SANDY HOOK, NJ – Over 4,000 volunteers gathered today, October 23, 2021 from 9:00am – 12:30pm at 70 New Jersey beaches and waterways to clean harmful debris at Clean Ocean Action’s (COA) 36th Annual Fall Beach Sweeps. Enthusiastic volunteers spent the day collecting and tabulating debris that they removed from shorelines from Bergen to Cape May Counties. The data produced from this event is combined with the data from the Spring Beach Sweeps and publicized in an annual report that provides a deeper exploration into litter on the Jersey Shore. The 2021 Annual Beach Sweeps Report will be released in April 2022, prior to the 37th Annual Spring Beach Sweeps. To view data presented in the 2020 Annual Report, visit CleanOceanAction.org.
Beach Sweeps help to reduce litter in the marine environment, where it is harmful and often lethal to wildlife. The data from the Beach Sweeps turns a one-day event into a legacy of information to improve public awareness, change wasteful habits, enforce litter laws and improve policies to reduce sources of marine debris. Marine debris is a human caused, human solved issue.
“The hard work and effort of the volunteers goes beyond leaving behind a cleaner beach. Volunteers at the Beach Sweeps become citizen scientists, documenting a snap-shot of the types and amounts of litter found on the Jersey Shore. By recording the data, they are helping us work toward a future where beach cleanups are not needed because litter is prevented at the source” stated Alison Jones, Watershed Program Coordinator, Clean Ocean Action.
“The Beach Sweeps is an empowering event. It’s not only a wake-up call to the small and the tall about the problem of marine debris, but provides them a way to make a difference by improving the ocean and beaches they enjoy so much. The data they collect is most important. Thanks to volunteers carefully recording what they collect over the years we know that over 7.4 million pieces of trash has been removed and these facts are being used by local, state, and federal officials to reduce sources of marine debris such as reducing single use plastics,“ said Cindy Zipf, Executive Director, Clean Ocean Action.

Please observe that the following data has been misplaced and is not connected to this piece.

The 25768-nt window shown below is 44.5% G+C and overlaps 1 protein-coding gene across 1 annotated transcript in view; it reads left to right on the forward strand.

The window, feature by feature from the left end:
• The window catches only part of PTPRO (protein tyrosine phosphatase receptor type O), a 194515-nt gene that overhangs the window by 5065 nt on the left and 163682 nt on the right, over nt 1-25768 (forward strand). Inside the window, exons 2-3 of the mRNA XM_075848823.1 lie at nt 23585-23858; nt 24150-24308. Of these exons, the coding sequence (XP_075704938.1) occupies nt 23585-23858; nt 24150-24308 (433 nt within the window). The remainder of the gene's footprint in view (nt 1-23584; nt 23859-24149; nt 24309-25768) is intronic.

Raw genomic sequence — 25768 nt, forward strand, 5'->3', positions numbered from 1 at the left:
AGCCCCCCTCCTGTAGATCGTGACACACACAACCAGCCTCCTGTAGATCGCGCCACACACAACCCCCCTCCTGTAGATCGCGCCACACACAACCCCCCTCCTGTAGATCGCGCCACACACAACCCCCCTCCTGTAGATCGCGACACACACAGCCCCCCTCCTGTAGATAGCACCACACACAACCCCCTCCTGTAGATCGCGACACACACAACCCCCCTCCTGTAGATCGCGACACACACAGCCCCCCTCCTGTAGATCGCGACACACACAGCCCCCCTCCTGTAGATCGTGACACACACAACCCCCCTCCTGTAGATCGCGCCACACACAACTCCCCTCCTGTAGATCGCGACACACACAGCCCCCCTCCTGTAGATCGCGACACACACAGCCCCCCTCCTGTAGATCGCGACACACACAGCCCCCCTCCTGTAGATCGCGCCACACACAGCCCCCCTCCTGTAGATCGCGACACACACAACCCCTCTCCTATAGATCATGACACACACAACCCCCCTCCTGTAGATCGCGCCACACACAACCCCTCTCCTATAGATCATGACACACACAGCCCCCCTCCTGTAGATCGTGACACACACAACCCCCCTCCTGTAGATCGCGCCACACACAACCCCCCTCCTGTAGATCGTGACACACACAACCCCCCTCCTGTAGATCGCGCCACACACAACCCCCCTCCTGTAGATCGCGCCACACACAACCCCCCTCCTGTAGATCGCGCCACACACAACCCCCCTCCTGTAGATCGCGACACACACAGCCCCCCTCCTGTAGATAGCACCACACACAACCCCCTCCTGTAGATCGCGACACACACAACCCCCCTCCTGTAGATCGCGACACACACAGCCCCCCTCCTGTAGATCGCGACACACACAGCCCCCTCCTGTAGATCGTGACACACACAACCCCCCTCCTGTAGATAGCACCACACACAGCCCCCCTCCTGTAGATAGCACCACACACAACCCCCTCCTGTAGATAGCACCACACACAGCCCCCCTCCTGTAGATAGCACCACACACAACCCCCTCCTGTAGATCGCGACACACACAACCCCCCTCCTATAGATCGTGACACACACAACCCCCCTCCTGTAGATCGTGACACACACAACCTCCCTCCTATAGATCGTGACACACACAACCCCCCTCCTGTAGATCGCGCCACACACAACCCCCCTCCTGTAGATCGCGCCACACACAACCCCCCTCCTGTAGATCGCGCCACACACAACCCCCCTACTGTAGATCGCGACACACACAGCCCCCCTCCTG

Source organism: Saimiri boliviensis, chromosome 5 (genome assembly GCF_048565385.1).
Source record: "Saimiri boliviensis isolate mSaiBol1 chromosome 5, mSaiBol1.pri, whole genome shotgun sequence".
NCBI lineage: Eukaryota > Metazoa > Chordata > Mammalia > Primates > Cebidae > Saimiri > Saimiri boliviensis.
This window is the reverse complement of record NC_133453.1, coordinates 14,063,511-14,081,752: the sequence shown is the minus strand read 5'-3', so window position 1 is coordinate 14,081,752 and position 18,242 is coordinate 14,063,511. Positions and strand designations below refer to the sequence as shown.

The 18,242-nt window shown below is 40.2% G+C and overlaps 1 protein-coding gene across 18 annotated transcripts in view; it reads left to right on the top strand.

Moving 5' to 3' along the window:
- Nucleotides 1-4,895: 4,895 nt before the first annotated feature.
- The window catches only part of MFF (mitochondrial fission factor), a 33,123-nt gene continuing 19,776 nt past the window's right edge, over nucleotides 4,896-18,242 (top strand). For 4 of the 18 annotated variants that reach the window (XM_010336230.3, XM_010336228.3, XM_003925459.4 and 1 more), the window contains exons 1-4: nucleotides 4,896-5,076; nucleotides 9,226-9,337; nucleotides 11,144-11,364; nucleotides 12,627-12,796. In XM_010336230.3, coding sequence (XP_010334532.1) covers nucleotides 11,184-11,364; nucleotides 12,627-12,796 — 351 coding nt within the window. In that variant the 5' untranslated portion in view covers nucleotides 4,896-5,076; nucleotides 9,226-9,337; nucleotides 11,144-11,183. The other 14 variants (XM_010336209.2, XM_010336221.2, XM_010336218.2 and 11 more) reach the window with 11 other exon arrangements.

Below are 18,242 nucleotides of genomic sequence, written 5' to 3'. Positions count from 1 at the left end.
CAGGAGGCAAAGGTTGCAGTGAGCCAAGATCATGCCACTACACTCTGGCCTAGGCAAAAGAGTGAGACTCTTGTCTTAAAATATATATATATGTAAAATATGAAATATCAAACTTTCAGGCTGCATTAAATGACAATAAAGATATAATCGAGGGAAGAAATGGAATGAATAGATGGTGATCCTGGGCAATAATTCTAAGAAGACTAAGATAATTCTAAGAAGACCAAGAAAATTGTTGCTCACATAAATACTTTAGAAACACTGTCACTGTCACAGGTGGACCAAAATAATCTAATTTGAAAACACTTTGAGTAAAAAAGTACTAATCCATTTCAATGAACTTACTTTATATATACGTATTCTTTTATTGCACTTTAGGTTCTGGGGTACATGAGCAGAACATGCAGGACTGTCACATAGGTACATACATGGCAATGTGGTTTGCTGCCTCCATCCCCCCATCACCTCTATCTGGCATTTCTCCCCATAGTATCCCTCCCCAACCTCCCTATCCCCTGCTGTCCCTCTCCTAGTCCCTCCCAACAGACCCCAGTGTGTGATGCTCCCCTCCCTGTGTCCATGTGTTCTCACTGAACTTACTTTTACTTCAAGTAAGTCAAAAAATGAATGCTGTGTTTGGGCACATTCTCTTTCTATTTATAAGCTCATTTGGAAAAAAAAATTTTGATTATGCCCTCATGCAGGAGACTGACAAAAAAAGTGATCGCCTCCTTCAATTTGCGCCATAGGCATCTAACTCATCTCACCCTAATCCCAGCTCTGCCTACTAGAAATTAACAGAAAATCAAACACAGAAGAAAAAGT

Some filled garbage bags in Spring Lake
Preliminary results from Sandy Hook collected by over 470 volunteers, including the top five items:
(1) – 6,593 bottle caps/lids
(2) – 6,488 food and candy wrappers/bags
(3) – 5,791 plastic pieces
(4) – 3,461 plastic straws/stirrers
(5) – 1,421 foam pieces
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Jackson Pines and Cranston Dean in residency at Langosta Lounge in Asbury Park
LISTEN TO CRANSTON DEAN BAND
LISTEN TO JACKSON PINES
Throughout Beach Sweeps, volunteers are encouraged to note any out-of-the-ordinary finds. COA labels these finds as “The Roster of the Ridiculous”. Some of the items catalogued today included: a life jacket, doll head, Barbie shoe, test tube, printer ink, panty, religious plate, Legos, burnt straws, Christmas decorations, compressed car, ear plug, and a rabies vaccination dog tag from Eastchester, NY
“50 MAST students, including myself, are honored to be here today to help Clean Ocean Action ensure the Fall Beach Sweeps run smoothly. I’d like to thank all the volunteers dedicating their time to help clean up the beaches and collect data. The data helps students to research the effects of pollution on our local waterways and is vital for Clean Ocean Action to create policies and laws that protect our oceans” said Colin Truett, Beach Sweeps Coordinator, High School Student, Marine Academy of Science and Technology (MAST).
COA’s Beach Captains are there to direct the hub of volunteers and individual participants at each site. These Captains lead the cleanup effort and are an indispensable part to which we owe the overall success of the program.